Weather-based forecasting of mosquito-borne disease outbreaks in Canada.

Ogden, NH, Lindsay, LR, Ludwig, A, Morse, AP ORCID: 0000-0002-0413-2065, Zheng, H and Zhu, H
(2019) Weather-based forecasting of mosquito-borne disease outbreaks in Canada. Canada communicable disease report = Releve des maladies transmissibles au Canada, 45 (5). pp. 127-132.

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Early warning systems to predict infectious disease outbreaks have been identified as a key adaptive response to climate change. Warming, climate variability and extreme weather events associated with climate change are expected to drive an increase in frequency and intensity of mosquito-borne disease (MBD) outbreaks globally. In Canada, this will mean an increased risk of endemic and emerging MBD outbreaks such as West Nile virus and other MBDs. The availability of timely information on the risk of impending MBD outbreaks has important public health implications, by allowing implementation of mosquito control measures and targeted communications regarding the need for increased personal protective measures-before an outbreak occurs. In Canada, both mechanistic and statistical weather-based models have been developed to predict West Nile virus outbreaks. These include models for different species of mosquitoes that transmit West Nile virus in different geographical areas of Canada. Although initial results have been promising, further validation and assessment of forecasting skill are needed before wide scale implementation. Weather-based forecasting for other emerging MBDs in Canada, such as Eastern equine encephalitis, may also be feasible.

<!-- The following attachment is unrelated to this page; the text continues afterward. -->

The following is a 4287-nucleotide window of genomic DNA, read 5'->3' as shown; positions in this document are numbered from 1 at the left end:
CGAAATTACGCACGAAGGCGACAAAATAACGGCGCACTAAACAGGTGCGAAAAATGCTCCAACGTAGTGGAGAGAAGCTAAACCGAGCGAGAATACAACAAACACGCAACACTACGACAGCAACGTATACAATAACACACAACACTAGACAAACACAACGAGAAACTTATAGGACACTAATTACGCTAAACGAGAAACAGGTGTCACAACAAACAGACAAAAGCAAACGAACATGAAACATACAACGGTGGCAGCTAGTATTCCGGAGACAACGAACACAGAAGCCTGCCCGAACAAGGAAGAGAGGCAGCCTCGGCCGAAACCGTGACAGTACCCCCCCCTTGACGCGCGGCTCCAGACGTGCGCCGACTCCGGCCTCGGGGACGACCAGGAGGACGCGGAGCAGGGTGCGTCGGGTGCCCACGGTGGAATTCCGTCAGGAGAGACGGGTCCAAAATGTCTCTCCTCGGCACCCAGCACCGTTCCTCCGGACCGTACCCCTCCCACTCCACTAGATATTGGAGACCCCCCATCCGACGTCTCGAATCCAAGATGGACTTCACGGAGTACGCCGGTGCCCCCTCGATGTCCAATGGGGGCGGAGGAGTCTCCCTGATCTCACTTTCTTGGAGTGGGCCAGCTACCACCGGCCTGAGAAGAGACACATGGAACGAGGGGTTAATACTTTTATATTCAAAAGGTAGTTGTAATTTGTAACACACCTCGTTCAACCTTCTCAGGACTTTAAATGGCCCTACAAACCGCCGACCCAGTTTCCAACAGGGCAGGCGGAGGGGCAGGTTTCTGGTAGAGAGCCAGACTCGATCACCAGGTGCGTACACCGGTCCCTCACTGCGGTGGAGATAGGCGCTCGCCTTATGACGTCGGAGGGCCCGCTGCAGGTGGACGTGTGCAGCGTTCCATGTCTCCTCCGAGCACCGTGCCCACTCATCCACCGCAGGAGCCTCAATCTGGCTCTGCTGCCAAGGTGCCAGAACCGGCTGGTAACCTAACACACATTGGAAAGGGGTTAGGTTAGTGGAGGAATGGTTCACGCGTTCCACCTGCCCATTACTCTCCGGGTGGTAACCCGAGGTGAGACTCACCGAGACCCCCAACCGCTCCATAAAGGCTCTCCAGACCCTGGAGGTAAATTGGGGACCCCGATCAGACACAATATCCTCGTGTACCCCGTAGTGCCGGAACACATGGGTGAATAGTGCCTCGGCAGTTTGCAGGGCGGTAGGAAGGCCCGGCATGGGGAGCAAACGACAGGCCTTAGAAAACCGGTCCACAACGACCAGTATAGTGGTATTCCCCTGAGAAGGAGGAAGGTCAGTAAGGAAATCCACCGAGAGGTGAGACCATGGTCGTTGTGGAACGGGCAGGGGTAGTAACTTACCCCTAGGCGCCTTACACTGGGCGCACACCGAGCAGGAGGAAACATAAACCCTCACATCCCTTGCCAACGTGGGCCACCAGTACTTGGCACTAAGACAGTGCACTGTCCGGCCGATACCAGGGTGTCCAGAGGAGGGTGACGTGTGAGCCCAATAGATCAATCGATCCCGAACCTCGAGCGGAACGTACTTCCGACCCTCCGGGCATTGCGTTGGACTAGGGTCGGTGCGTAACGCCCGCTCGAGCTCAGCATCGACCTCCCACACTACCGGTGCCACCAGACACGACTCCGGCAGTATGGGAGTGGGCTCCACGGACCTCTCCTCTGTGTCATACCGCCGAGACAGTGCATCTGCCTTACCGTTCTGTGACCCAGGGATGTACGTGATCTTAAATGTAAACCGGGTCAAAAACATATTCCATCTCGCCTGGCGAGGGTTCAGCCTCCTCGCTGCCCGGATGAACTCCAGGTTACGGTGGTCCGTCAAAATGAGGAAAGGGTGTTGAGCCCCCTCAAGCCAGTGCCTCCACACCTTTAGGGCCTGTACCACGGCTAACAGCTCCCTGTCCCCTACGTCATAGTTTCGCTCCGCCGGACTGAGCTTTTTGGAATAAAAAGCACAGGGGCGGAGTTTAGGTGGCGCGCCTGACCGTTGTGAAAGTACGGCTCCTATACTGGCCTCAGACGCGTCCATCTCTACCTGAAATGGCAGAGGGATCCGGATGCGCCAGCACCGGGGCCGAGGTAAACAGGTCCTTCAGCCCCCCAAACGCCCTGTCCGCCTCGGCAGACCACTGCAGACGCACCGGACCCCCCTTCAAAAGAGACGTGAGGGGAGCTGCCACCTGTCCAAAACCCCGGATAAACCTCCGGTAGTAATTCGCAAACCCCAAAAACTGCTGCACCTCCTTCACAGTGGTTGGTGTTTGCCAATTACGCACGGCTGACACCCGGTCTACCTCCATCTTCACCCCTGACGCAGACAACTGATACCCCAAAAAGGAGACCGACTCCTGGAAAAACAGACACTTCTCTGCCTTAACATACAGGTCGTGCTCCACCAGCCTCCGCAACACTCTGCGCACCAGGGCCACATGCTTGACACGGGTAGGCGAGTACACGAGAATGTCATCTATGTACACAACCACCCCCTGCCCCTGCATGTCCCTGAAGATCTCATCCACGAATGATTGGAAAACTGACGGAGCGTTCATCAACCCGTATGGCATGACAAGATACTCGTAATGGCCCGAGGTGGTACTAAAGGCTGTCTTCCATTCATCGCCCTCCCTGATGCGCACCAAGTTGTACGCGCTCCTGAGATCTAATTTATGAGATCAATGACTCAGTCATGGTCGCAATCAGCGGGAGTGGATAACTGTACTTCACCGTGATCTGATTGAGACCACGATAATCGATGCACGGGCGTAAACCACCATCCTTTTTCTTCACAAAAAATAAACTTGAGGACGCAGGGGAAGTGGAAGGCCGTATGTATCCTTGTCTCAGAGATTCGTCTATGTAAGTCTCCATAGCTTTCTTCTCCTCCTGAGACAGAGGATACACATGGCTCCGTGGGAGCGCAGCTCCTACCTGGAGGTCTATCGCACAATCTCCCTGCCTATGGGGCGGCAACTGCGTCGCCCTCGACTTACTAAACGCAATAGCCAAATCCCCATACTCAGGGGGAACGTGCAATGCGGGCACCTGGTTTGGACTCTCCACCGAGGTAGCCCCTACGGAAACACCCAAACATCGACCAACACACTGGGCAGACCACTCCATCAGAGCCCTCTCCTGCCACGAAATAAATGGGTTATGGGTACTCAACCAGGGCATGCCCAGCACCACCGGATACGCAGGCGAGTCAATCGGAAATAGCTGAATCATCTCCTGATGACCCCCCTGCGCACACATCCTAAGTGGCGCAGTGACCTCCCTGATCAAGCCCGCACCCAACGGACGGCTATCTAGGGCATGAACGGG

Item Type: Article
Uncontrolled Keywords: : mosquito-borne diseases, Canada, Eastern equine encephalitis, West Nile virus, climate change, weather-based forecasting
Depositing User: Symplectic Admin
Date Deposited: 07 May 2019 07:24
Last Modified: 19 Jan 2023 00:51
DOI: 10.14745/ccdr.v45i05a03
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